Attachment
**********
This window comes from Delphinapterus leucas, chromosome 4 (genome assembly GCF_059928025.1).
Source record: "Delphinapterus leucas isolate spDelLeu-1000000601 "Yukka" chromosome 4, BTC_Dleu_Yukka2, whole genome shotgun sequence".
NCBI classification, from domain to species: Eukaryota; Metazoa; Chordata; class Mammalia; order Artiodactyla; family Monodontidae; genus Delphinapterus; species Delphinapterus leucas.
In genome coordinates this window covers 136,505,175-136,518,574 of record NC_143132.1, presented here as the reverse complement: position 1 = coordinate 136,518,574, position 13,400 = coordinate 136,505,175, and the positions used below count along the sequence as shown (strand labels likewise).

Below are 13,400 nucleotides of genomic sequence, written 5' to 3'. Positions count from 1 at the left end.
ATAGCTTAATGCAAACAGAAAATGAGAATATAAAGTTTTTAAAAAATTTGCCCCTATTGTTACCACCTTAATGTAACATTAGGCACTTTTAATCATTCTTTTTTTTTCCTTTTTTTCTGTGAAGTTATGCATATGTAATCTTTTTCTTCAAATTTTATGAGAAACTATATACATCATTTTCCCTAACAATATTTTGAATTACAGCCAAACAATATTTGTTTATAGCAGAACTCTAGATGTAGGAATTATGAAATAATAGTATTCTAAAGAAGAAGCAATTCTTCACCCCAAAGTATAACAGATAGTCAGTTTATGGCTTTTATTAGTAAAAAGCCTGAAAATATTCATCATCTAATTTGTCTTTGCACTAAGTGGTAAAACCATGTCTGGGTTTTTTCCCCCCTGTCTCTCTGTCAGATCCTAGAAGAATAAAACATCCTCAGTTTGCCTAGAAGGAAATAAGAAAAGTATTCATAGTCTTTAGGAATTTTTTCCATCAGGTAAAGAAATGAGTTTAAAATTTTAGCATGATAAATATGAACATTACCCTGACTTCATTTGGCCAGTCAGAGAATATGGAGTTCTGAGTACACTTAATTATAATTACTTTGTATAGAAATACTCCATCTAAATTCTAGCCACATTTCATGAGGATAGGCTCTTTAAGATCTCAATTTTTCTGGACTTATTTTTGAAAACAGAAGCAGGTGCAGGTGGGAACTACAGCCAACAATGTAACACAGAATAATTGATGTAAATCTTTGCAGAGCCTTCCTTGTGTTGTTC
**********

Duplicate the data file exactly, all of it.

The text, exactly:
This window comes from Delphinapterus leucas, chromosome 4 (genome assembly GCF_059928025.1).
Source record: "Delphinapterus leucas isolate spDelLeu-1000000601 "Yukka" chromosome 4, BTC_Dleu_Yukka2, whole genome shotgun sequence".
NCBI classification, from domain to species: Eukaryota; Metazoa; Chordata; class Mammalia; order Artiodactyla; family Monodontidae; genus Delphinapterus; species Delphinapterus leucas.
In genome coordinates this window covers 136,505,175-136,518,574 of record NC_143132.1, presented here as the reverse complement: position 1 = coordinate 136,518,574, position 13,400 = coordinate 136,505,175, and the positions used below count along the sequence as shown (strand labels likewise).

Below are 13,400 nucleotides of genomic sequence, written 5' to 3'. Positions count from 1 at the left end.
ATAGCTTAATGCAAACAGAAAATGAGAATATAAAGTTTTTAAAAAATTTGCCCCTATTGTTACCACCTTAATGTAACATTAGGCACTTTTAATCATTCTTTTTTTTTCCTTTTTTTCTGTGAAGTTATGCATATGTAATCTTTTTCTTCAAATTTTATGAGAAACTATATACATCATTTTCCCTAACAATATTTTGAATTACAGCCAAACAATATTTGTTTATAGCAGAACTCTAGATGTAGGAATTATGAAATAATAGTATTCTAAAGAAGAAGCAATTCTTCACCCCAAAGTATAACAGATAGTCAGTTTATGGCTTTTATTAGTAAAAAGCCTGAAAATATTCATCATCTAATTTGTCTTTGCACTAAGTGGTAAAACCATGTCTGGGTTTTTTCCCCCCTGTCTCTCTGTCAGATCCTAGAAGAATAAAACATCCTCAGTTTGCCTAGAAGGAAATAAGAAAAGTATTCATAGTCTTTAGGAATTTTTTCCATCAGGTAAAGAAATGAGTTTAAAATTTTAGCATGATAAATATGAACATTACCCTGACTTCATTTGGCCAGTCAGAGAATATGGAGTTCTGAGTACACTTAATTATAATTACTTTGTATAGAAATACTCCATCTAAATTCTAGCCACATTTCATGAGGATAGGCTCTTTAAGATCTCAATTTTTCTGGACTTATTTTTGAAAACAGAAGCAGGTGCAGGTGGGAACTACAGCCAACAATGTAACACAGAATAATTGATGTAAATCTTTGCAGAGCCTTCCTTGTGTTGTTC